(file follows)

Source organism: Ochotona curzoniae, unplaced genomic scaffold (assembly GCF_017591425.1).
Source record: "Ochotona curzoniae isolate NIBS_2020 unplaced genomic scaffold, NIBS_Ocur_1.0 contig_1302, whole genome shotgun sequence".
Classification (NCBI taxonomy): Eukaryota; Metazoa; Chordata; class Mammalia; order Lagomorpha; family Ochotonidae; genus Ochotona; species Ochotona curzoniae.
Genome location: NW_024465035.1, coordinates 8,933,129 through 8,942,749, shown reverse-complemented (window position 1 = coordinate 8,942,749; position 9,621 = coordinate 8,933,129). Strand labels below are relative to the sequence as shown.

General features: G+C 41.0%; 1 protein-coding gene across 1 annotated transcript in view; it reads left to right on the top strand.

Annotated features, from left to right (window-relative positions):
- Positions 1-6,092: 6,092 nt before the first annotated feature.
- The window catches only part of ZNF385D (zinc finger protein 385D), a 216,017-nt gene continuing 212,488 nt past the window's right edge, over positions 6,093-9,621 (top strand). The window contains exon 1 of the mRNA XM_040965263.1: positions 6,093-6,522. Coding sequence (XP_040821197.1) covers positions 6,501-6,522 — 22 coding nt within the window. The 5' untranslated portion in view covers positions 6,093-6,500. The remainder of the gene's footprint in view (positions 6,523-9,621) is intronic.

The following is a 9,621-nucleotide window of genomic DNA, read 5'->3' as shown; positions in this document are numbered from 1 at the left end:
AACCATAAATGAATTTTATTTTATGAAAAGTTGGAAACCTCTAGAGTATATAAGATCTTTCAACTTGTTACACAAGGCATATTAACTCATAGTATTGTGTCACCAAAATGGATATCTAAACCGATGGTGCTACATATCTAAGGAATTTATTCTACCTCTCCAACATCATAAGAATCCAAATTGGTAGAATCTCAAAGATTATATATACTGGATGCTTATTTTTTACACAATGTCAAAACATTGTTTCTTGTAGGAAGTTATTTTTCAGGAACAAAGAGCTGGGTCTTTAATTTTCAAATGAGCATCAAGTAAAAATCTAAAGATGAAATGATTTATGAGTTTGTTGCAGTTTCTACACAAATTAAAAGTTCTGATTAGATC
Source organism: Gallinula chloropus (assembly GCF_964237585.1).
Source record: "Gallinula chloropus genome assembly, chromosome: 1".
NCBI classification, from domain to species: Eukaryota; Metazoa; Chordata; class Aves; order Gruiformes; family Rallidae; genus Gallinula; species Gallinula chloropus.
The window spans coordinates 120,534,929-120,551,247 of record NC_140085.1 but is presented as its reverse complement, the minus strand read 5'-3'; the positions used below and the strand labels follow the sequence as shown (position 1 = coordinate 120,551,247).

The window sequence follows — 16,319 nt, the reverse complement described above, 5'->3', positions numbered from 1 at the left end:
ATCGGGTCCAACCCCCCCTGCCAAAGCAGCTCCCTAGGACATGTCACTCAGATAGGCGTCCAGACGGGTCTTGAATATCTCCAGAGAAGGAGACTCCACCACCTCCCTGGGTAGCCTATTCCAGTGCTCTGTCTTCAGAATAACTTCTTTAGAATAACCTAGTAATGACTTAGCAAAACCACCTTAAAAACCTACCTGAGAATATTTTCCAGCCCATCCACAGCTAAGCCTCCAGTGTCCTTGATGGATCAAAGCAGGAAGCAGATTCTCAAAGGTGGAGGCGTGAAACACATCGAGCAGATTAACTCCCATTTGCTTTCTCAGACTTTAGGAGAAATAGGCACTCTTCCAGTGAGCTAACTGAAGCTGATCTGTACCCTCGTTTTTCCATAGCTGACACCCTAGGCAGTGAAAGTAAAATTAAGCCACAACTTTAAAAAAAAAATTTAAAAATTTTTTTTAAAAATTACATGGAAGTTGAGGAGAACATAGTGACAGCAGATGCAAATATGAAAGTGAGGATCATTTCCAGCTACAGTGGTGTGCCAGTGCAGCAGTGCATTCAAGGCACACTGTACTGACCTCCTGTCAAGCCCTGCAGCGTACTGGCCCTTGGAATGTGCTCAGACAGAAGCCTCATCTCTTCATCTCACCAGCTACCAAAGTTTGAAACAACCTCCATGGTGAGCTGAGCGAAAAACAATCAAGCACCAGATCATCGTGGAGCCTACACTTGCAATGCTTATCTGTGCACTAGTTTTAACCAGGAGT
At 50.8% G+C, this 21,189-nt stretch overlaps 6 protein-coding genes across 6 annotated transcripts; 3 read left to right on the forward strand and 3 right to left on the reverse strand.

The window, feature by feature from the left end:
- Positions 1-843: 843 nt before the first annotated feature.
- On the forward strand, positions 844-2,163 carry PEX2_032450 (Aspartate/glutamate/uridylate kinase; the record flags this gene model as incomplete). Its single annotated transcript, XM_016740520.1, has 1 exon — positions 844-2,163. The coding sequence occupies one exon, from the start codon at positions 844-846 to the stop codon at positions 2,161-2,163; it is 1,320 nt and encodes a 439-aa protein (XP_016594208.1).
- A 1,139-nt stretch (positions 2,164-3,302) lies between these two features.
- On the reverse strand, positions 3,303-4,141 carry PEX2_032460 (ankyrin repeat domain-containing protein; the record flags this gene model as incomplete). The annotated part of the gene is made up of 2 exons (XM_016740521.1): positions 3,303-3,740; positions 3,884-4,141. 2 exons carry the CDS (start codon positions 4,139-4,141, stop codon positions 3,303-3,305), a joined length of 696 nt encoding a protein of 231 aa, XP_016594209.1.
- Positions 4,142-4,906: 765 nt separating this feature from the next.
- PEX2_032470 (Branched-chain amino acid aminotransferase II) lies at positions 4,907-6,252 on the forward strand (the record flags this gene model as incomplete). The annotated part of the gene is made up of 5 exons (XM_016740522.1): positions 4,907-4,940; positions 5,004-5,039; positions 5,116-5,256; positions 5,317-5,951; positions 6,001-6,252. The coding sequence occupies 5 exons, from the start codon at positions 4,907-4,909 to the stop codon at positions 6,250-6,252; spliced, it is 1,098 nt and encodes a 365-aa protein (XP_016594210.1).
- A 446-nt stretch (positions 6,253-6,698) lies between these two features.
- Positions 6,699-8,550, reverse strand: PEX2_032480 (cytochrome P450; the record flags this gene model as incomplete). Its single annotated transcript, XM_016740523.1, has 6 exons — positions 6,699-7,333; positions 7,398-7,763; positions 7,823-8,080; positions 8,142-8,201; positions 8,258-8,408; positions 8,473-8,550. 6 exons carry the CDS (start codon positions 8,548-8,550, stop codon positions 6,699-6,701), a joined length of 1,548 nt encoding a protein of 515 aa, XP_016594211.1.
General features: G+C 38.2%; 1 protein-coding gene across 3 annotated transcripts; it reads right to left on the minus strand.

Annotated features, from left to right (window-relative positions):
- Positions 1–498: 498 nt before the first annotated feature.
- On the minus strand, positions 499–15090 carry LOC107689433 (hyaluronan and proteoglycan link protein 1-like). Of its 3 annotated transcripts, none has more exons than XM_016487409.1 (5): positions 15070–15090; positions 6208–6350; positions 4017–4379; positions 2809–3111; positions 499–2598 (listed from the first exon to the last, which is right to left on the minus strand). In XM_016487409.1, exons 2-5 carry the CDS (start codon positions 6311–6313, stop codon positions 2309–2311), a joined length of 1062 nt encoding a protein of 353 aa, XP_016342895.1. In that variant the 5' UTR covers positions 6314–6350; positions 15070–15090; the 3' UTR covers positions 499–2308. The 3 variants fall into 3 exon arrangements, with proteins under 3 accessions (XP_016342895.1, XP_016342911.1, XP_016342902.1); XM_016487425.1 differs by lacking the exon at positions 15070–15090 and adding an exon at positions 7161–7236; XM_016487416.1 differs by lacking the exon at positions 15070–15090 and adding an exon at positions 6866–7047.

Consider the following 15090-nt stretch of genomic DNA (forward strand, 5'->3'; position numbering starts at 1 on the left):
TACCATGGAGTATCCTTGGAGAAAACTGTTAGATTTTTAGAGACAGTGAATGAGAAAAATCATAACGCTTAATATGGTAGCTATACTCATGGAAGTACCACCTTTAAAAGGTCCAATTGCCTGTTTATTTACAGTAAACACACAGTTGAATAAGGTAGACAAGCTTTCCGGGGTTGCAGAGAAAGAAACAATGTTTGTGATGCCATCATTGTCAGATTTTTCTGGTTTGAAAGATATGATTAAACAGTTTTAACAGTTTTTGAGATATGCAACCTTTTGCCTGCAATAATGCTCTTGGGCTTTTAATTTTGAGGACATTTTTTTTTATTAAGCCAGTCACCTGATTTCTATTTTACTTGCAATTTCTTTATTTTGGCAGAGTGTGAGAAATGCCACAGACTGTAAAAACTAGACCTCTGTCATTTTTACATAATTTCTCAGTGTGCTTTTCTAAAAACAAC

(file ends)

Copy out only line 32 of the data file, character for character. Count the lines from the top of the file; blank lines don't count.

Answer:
TACCATGGAGTATCCTTGGAGAAAACTGTTAGATTTTTAGAGACAGTGAATGAGAAAAATCATAACGCTTAATATGGTAGCTATACTCATGGAAGTACCACCTTTAAAAGGTCCAATTGCCTGTTTATTTACAGTAAACACACAGTTGAATAAGGTAGACAAGCTTTCCGGGGTTGCAGAGAAAGAAACAATGTTTGTGATGCCATCATTGTCAGATTTTTCTGGTTTGAAAGATATGATTAAACAGTTTTAACAGTTTTTGAGATATGCAACCTTTTGCCTGCAATAATGCTCTTGGGCTTTTAATTTTGAGGACATTTTTTTTTATTAAGCCAGTCACCTGATTTCTATTTTACTTGCAATTTCTTTATTTTGGCAGAGTGTGAGAAATGCCACAGACTGTAAAAACTAGACCTCTGTCATTTTTACATAATTTCTCAGTGTGCTTTTCTAAAAACAAC